Iron ore prices rose on Tuesday on renewed optimism around China’s reopening.
Benchmark 62% Fe fines imported into Northern China rose 1.55%, to $131.57 per tonne, the highest since June 2022.
The most-traded May iron ore on China’s Dalian Commodity Exchange ended daytime trade 3.4% higher at 919 yuan ($133.80) a tonne. It earlier hit 922 yuan, the strongest for the Dalian-traded commodity since July 2021.
On Tuesday, BHP Group flagged a brightening demand outlook in China.
BHP’s confidence in China’s economy was buoyed by green shoots since the start of the calendar year, including new loans, house prices, and business sentiment surveys, CEO Mike Henry said.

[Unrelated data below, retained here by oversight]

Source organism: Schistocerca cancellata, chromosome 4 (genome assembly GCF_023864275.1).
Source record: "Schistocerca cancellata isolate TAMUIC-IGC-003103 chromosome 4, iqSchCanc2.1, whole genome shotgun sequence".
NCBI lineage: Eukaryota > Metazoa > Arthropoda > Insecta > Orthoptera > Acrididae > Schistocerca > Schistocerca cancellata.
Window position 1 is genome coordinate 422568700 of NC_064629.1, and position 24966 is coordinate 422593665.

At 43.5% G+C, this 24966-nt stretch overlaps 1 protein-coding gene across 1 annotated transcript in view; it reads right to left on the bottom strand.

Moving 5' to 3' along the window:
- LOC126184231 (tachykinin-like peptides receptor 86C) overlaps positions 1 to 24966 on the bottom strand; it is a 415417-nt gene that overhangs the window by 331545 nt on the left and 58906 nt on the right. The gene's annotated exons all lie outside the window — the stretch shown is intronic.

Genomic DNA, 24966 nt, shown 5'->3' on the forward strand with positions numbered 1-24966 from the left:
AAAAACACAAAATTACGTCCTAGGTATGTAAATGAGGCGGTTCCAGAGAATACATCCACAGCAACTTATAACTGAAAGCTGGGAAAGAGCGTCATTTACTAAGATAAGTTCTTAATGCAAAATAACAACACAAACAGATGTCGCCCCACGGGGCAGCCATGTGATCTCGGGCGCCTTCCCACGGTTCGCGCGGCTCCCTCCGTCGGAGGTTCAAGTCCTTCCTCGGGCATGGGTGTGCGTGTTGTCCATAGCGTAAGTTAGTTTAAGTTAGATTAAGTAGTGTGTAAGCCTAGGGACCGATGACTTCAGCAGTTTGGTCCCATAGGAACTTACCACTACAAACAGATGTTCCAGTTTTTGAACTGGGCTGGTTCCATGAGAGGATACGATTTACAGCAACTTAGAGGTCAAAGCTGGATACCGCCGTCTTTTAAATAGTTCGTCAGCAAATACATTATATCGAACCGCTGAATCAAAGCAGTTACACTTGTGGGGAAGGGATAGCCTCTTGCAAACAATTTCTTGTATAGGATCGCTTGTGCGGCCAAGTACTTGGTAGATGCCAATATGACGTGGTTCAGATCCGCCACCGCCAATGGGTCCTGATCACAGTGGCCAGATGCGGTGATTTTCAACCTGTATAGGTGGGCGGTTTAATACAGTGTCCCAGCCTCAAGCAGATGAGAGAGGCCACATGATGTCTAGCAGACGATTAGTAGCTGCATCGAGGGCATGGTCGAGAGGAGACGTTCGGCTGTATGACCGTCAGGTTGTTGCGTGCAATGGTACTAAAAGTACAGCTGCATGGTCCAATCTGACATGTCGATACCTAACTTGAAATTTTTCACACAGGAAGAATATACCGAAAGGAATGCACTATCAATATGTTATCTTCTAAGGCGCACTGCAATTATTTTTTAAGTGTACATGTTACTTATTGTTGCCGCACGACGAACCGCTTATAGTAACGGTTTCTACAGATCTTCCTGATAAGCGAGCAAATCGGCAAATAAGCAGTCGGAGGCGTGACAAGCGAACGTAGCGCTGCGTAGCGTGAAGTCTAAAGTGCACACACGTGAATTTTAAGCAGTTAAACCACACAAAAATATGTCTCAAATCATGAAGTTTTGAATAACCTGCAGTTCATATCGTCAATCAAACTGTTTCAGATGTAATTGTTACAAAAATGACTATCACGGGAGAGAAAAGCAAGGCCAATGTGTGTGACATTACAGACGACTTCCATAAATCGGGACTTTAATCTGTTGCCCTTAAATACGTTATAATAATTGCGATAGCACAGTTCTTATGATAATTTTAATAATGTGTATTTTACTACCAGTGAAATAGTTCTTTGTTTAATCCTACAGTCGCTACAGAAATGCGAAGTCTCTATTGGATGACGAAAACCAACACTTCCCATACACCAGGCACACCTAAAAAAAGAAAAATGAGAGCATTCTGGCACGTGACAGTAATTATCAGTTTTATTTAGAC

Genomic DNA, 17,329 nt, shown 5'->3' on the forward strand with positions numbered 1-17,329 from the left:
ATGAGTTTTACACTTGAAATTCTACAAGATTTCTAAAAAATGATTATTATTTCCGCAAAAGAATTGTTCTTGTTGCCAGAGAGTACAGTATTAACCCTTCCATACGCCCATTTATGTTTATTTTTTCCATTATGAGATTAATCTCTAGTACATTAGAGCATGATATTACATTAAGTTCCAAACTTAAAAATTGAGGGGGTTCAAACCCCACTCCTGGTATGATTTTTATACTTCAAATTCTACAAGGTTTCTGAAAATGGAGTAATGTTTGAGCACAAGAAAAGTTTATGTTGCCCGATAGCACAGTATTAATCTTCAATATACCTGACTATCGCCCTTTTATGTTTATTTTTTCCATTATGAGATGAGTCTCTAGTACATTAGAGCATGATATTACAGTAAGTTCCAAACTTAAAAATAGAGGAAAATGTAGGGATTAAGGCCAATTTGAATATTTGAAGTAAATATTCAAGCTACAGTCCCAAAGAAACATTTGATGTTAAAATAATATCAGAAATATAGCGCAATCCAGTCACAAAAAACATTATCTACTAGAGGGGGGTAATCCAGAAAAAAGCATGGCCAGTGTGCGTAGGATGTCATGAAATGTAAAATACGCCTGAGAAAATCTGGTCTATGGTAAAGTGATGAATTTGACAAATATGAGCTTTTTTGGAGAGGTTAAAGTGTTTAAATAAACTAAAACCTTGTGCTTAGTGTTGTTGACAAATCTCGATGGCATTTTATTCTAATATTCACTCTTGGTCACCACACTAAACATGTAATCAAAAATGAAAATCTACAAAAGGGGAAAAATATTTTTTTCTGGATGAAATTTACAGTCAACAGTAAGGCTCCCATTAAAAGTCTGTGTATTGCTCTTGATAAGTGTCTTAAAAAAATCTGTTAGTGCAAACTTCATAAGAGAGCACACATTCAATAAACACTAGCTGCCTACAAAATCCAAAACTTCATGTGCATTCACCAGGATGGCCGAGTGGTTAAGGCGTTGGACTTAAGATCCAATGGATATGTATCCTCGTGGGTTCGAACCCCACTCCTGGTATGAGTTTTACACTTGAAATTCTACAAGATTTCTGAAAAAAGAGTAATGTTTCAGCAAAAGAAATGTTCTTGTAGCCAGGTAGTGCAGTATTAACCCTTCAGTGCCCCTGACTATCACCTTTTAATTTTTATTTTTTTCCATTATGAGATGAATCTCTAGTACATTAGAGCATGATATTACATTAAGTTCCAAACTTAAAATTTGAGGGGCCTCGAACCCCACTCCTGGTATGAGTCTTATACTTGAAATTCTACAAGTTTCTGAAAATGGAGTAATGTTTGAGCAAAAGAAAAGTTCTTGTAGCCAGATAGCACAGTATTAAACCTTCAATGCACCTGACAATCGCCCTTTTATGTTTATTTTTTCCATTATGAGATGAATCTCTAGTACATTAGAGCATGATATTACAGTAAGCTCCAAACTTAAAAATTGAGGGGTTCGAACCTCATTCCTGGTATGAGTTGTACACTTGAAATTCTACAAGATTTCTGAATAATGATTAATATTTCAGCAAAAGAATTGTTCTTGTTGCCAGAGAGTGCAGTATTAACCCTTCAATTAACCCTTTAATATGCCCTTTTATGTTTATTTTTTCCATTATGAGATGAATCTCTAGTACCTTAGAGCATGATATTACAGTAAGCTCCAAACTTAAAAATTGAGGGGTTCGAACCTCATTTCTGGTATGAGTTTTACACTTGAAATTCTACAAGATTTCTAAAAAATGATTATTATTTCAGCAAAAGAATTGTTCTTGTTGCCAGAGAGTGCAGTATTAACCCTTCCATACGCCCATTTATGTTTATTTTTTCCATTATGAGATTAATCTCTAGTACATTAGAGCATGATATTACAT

“There’s a lot there that is giving us confidence that we will see an acceleration in the Chinese domestic economy,” he told reporters on a conference call.
“Fragile shoots of an emerging Chinese steel demand recovery appear to be slowly developing strong roots, as bullish high-frequency data extended into a second consecutive week,” Navigate Commodities Managing Director Atilla Widnell said in a note.
“If this trend extends for a third consecutive week – and there’s little to suggest otherwise – this should continue to reinforce the renewed optimism around China’s reopening narrative.”
Rebar on the Shanghai Futures Exchange climbed 2.1%, hot-rolled coil gained 1.4%, wire rod rose 3%, and stainless steel added 1.6%.
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(With files from Reuters)